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Old 08-04-13, 11:16 AM   #5
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Even though there is no hitch, I have not had good luck with strap on carriers. I only use hitch type. The one I had broke a strap and I nearly lost the whole thing and the attached bikes. They are jsut so much sturdier and most can be lowered independently to allow access to the rear cargo area or trunk.
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Old 08-04-13, 11:44 AM   #6
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Re consider.. Might spring for a roof rack setup, Thule , Yakima ..

not only have the bikes up on the roof , locked in with added cables ..

but have capacity to carry more stuff on top too..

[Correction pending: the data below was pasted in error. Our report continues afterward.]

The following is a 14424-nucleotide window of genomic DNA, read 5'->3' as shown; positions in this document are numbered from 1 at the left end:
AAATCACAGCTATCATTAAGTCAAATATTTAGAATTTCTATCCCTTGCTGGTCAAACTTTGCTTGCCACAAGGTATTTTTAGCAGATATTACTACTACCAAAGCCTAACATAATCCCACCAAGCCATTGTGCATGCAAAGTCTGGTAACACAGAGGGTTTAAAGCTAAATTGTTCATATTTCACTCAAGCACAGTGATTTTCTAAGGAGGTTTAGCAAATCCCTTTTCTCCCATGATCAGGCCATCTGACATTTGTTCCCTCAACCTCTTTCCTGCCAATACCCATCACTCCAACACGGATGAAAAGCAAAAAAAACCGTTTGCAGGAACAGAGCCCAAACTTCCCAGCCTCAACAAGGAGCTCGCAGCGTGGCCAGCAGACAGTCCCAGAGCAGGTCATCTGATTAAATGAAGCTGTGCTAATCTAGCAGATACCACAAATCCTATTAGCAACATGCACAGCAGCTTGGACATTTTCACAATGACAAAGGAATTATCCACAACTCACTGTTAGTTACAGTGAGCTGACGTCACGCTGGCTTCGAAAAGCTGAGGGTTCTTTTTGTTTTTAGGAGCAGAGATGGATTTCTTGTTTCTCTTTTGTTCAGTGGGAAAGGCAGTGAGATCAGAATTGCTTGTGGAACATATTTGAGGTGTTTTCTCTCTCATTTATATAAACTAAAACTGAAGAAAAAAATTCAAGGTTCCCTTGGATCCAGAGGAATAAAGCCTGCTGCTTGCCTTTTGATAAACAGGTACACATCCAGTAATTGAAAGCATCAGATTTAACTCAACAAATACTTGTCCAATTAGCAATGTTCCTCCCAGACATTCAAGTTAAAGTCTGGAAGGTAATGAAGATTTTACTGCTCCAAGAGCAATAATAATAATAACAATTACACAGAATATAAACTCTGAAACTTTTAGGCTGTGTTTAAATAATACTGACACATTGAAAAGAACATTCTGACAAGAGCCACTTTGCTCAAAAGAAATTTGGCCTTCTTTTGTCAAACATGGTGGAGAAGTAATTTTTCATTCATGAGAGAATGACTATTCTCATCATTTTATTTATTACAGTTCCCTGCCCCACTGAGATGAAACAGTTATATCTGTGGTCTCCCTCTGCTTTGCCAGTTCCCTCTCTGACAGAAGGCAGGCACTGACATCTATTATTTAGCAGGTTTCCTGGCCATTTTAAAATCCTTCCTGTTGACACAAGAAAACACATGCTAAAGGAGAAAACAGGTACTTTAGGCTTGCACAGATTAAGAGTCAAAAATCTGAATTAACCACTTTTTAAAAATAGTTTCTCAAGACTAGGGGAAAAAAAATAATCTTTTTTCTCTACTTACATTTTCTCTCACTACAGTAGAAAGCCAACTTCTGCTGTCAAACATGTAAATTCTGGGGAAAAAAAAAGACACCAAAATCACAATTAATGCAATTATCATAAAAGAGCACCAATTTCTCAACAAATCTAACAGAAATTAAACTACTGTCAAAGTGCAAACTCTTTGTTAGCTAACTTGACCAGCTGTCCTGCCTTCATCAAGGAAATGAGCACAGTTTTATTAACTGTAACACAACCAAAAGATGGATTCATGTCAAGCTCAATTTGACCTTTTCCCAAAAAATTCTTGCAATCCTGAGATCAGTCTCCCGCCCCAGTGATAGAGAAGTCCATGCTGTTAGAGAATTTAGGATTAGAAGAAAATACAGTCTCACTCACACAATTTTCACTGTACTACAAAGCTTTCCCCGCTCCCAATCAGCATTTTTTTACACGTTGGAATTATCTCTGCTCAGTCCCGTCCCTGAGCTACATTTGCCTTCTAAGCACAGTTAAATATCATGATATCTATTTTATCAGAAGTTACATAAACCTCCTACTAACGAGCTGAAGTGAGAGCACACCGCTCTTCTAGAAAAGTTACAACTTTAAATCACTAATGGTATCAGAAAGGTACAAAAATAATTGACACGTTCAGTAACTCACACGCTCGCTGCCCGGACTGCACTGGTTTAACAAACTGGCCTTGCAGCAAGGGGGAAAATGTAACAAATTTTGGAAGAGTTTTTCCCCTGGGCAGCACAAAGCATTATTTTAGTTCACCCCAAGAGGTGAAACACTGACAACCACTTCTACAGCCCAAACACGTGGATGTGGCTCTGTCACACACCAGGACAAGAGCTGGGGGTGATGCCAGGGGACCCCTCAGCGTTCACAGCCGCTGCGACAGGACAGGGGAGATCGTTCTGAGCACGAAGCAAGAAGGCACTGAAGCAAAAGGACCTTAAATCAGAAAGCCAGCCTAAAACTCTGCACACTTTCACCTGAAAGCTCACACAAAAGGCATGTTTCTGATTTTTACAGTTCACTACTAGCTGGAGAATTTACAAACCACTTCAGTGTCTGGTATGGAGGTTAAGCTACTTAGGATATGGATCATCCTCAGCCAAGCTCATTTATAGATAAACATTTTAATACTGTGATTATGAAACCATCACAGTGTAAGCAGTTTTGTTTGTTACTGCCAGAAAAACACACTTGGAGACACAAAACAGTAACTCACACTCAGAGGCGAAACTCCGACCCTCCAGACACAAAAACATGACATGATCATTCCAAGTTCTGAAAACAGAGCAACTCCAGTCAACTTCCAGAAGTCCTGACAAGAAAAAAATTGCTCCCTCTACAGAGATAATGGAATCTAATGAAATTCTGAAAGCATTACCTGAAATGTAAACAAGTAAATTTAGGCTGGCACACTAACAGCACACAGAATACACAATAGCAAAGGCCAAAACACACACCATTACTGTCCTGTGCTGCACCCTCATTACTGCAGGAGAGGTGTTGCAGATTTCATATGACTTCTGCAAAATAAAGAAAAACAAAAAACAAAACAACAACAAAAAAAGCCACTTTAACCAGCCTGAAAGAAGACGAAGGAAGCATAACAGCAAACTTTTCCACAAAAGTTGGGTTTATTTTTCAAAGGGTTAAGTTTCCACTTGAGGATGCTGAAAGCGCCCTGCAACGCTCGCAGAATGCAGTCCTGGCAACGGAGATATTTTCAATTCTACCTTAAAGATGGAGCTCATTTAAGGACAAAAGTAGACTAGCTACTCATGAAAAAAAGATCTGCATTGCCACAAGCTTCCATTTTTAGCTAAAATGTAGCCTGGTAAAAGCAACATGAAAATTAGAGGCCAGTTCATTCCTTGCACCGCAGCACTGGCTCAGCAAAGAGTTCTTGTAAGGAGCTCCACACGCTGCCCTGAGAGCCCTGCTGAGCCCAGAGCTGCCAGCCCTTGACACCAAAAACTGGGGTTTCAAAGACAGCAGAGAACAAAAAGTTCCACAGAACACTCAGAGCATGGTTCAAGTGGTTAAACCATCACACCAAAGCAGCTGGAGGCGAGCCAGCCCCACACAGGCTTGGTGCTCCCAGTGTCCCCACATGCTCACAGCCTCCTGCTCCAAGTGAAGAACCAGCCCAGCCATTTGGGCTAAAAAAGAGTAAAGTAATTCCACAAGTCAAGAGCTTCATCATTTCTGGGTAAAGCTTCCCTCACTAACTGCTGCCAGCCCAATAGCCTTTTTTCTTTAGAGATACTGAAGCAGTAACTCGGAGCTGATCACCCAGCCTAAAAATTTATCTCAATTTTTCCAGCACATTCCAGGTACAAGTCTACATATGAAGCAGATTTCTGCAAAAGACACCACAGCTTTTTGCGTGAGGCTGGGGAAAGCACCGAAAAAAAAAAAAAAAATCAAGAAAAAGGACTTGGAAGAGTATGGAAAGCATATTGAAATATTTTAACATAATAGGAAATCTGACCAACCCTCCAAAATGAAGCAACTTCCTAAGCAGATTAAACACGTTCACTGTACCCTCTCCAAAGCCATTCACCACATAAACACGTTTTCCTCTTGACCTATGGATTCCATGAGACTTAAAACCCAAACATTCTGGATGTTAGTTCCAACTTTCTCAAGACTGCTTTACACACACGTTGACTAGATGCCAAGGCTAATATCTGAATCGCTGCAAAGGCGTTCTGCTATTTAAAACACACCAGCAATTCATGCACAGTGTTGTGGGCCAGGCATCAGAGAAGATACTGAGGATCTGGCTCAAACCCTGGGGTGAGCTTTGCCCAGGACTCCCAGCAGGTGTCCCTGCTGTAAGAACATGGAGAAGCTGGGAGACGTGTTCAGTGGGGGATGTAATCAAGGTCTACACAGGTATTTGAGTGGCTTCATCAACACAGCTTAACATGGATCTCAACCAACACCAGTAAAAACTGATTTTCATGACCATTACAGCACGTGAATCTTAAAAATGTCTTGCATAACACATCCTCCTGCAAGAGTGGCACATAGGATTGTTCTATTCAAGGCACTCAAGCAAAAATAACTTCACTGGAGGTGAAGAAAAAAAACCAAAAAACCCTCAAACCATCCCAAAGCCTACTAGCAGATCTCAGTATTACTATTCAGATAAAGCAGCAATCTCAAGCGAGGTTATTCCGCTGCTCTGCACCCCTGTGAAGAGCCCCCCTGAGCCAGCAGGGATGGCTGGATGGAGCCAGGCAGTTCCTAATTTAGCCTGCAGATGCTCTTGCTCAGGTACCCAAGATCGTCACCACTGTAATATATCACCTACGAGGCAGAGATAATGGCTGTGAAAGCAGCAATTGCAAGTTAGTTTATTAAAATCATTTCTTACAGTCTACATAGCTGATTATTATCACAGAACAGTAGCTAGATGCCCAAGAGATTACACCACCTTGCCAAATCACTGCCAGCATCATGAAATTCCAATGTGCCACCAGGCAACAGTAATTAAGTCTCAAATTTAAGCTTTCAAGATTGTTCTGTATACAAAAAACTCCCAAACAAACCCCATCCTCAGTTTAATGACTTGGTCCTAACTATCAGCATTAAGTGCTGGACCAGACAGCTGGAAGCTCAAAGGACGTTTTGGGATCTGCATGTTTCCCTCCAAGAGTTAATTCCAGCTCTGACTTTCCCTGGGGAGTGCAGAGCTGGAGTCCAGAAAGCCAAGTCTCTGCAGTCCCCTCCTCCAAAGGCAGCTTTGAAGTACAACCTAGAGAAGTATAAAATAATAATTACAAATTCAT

If the MPH is kept reasonable, the added MPG hit, from having all that stuff up there, wont be too significant.


cross bars will take other sporting goods in the future too, anoes, Kayaks Skis , and Etc.



No hitch receiver , or roof rack, a strap on rack, is all you have left , (Saris Bones is good)

or take the bike apart and put it inside ..

Last edited by fietsbob; 08-04-13 at 11:52 AM.
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Old 08-05-13, 08:40 AM   #7
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Re consider.. Might spring for a roof rack setup, Thule , Yakima ..

not only have the bikes up on the roof , locked in with added cables ..

but have capacity to carry more stuff on top too..


If the MPH is kept reasonable, the added MPG hit, from having all that stuff up there, wont be too significant.


cross bars will take other sporting goods in the future too, anoes, Kayaks Skis , and Etc.